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What is Behind The Magic of Netflix Company Culture?

a picture of netflix head office in silicon valley

What is Behind The Magic of Netflix Company Culture?

Revolutionary video streaming giant, Netflix is ingrained in modern-day society. Stop and think, do you know anyone of your generation or the generation above and below you without Netflix? Probably not. 

While we are used to hearing, ‘Netflix and chill’, what we aren’t used to hearing is, ‘Netflix and their pioneering company culture’ – and we should be. Because Netflix has fast gained a reputation for creating a company culture that has left 70% of employees leaving Glassdoor reviews saying they would recommend working at Netflix.

Netflix wanted to achieve a company culture built on freedom and responsibility. If you hire the people that appreciate freedom and can take full accountability and responsibility for their behaviour and decisions – you will create a thriving culture and business. Here’s how Netflix did it.

People Over Process: The Netflix Manifesto

Netflix believes in creating a culture that puts people before process. Company leaders were quick to recognise that silly office perks and gimmicky benefits were not going to add an enormous amount of value to the lives of their employees. In fact, the company culture at Netflix doesn’t even revolve around financial incentives, you can read the full Netflix Culture manifesto here.

“Our version of the great workplace is not comprised of sushi lunches, great gyms, fancy offices or frequent parties. Our version of the great workplace is a dream team in pursuit of ambitious common goals.”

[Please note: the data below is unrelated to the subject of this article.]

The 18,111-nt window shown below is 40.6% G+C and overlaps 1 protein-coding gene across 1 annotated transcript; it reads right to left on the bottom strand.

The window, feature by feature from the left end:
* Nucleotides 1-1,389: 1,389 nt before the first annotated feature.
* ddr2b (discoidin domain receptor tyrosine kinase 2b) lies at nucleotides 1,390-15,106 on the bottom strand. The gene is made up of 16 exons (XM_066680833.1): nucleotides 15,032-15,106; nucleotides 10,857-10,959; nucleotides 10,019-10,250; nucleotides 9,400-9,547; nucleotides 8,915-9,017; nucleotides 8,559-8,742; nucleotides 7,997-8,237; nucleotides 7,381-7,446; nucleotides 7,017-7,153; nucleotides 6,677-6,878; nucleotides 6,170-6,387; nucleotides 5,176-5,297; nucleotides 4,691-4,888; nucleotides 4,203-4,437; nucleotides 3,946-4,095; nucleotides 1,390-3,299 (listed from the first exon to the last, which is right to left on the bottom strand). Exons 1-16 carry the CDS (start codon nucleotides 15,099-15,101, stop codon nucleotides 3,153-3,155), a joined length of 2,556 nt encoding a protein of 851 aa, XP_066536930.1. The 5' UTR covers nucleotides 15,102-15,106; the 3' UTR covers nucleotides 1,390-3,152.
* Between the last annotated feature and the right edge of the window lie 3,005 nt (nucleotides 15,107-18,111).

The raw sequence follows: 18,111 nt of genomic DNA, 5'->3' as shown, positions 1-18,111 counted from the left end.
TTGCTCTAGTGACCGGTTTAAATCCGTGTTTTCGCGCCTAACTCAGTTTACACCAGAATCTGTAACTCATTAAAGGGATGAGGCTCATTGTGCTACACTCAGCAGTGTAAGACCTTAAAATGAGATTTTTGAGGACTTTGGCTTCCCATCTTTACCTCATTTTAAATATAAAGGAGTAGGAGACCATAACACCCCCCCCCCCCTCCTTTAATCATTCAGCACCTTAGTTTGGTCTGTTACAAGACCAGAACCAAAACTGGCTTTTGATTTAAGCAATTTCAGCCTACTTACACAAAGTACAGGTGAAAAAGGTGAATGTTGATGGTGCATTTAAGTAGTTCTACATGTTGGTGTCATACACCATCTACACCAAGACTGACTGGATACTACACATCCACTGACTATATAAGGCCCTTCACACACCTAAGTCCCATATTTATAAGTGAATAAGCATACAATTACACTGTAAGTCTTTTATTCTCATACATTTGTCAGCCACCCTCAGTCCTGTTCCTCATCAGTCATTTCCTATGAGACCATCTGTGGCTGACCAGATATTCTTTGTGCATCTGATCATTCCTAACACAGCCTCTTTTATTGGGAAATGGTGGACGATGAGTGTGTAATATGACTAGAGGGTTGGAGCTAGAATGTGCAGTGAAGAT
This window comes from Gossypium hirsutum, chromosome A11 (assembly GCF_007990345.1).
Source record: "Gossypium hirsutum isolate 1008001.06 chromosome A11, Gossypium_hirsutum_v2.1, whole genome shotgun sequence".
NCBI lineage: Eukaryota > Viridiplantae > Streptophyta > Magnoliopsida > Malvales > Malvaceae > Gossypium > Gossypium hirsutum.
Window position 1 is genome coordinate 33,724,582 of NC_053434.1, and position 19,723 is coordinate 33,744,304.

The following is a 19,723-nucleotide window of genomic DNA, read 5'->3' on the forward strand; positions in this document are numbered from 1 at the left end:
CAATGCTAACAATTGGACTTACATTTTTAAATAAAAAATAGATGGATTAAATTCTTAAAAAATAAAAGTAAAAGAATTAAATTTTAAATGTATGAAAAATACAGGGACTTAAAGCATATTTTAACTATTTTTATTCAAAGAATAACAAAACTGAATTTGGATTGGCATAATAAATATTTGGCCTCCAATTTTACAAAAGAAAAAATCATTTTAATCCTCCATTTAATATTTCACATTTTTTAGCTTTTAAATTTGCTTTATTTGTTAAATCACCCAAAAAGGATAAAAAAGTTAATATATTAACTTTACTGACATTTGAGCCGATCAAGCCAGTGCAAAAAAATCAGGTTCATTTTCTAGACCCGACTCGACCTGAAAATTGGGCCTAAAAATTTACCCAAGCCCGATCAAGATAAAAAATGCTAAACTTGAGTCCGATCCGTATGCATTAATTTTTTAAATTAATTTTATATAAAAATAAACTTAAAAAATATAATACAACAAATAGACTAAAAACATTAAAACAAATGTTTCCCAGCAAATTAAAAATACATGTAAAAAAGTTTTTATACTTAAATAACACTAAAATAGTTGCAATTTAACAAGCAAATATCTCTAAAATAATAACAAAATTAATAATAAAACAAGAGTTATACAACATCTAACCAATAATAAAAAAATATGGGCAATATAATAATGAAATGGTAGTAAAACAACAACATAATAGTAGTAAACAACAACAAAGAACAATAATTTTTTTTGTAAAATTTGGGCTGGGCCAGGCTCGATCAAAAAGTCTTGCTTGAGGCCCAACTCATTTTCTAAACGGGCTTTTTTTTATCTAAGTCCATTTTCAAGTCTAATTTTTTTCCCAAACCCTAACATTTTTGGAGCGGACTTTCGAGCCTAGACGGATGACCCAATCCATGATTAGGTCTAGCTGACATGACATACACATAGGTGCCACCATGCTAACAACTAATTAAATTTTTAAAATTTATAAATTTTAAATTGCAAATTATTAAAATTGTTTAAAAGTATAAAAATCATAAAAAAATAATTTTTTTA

The above quote is taken directly from the Netflix manifesto, which has been described by Sheryl Sandberg as, “the most important document to ever to come of the valley”.

So, just what is so important about this document?

neon sign of the word freedom, a core part of the netflix culture

The Netflix Culture Deck

The 127-slide deck quickly became one of the most influential HR documents to have been created.

The Netflix culture deck, otherwise known as the Netflix manifesto, was a collaborative project between founder and CEO Reed Hastings, and Patty McCord, who worked as the chief talent officer at Netflix for 14 years.

First published in 2009, the deck was cause for conversation in the HR world, as well as the tech industry. Up until this point, talent management and company culture were not priorities for businesses and Netflix’s focus on them, was even thought of as a little crazy – until others saw how successful it made the company and began to adopt the same approach.